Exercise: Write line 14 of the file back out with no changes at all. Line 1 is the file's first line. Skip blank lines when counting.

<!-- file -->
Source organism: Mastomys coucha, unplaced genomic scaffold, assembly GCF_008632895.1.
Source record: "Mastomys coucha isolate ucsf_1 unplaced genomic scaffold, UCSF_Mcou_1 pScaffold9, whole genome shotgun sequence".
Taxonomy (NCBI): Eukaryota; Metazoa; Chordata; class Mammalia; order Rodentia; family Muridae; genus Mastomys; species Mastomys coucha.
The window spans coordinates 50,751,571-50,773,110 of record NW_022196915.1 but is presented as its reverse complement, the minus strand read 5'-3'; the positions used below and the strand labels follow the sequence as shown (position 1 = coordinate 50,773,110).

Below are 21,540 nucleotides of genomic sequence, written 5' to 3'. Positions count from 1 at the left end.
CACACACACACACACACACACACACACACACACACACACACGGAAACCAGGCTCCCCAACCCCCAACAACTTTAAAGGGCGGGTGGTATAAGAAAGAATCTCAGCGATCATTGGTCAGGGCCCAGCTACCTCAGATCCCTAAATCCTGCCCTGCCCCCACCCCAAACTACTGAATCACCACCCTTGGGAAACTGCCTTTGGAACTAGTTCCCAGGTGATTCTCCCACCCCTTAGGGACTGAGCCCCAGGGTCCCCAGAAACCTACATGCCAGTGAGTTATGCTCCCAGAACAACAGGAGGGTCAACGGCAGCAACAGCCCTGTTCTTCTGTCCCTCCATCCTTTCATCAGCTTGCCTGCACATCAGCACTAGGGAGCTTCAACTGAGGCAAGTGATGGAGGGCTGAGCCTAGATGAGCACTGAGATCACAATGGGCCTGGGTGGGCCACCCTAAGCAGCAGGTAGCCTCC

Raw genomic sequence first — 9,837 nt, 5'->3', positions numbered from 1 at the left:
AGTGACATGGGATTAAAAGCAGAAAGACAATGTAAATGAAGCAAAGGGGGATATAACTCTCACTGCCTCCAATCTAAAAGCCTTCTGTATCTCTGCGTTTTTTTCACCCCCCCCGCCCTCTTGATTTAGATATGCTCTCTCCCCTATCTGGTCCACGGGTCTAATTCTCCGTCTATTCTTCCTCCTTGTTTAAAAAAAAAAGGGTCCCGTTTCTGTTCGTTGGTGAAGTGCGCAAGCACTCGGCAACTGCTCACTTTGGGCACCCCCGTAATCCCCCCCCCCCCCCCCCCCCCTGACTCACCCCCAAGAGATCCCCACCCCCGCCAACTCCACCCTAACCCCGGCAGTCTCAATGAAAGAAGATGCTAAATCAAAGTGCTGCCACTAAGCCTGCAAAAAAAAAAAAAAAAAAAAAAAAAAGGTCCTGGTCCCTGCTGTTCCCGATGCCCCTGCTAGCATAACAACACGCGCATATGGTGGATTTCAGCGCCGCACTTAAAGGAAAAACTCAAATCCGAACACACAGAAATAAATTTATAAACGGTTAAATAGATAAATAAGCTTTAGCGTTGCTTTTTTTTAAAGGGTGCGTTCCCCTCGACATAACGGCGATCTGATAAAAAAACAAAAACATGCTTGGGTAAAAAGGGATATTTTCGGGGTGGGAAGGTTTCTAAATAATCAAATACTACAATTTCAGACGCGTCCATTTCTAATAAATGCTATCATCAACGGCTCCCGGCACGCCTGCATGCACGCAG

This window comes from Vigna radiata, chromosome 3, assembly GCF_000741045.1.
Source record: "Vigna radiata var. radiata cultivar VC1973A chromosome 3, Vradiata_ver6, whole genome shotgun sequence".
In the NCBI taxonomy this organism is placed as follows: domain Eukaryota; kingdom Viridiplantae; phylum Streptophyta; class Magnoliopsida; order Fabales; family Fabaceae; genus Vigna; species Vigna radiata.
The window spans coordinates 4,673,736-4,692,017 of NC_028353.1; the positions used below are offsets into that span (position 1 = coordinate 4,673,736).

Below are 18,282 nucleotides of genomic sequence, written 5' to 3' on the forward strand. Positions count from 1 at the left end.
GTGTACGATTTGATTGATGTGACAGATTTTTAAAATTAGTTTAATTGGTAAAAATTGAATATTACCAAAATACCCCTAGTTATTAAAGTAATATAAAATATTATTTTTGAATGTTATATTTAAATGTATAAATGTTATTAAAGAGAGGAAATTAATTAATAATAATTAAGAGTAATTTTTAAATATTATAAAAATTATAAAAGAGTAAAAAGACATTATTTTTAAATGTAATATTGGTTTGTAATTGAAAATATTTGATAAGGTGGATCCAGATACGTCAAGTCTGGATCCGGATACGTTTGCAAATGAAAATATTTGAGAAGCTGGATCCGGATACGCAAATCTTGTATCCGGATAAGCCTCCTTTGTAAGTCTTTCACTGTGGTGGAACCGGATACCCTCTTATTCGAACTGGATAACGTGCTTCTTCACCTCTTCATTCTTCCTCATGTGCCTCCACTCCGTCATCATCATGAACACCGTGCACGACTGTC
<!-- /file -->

GTGTACGATTTGATTGATGTGACAGATTTTTAAAATTAGTTTAATTGGTAAAAATTGAATATTACCAAAATACCCCTAGTTATTAAAGTAATATAAAATATTATTTTTGAATGTTATATTTAAATGTATAAATGTTATTAAAGAGAGGAAATTAATTAATAATAATTAAGAGTAATTTTTAAATATTATAAAAATTATAAAAGAGTAAAAAGACATTATTTTTAAATGTAATATTGGTTTGTAATTGAAAATATTTGATAAGGTGGATCCAGATACGTCAAGTCTGGATCCGGATACGTTTGCAAATGAAAATATTTGAGAAGCTGGATCCGGATACGCAAATCTTGTATCCGGATAAGCCTCCTTTGTAAGTCTTTCACTGTGGTGGAACCGGATACCCTCTTATTCGAACTGGATAACGTGCTTCTTCACCTCTTCATTCTTCCTCATGTGCCTCCACTCCGTCATCATCATGAACACCGTGCACGACTGTC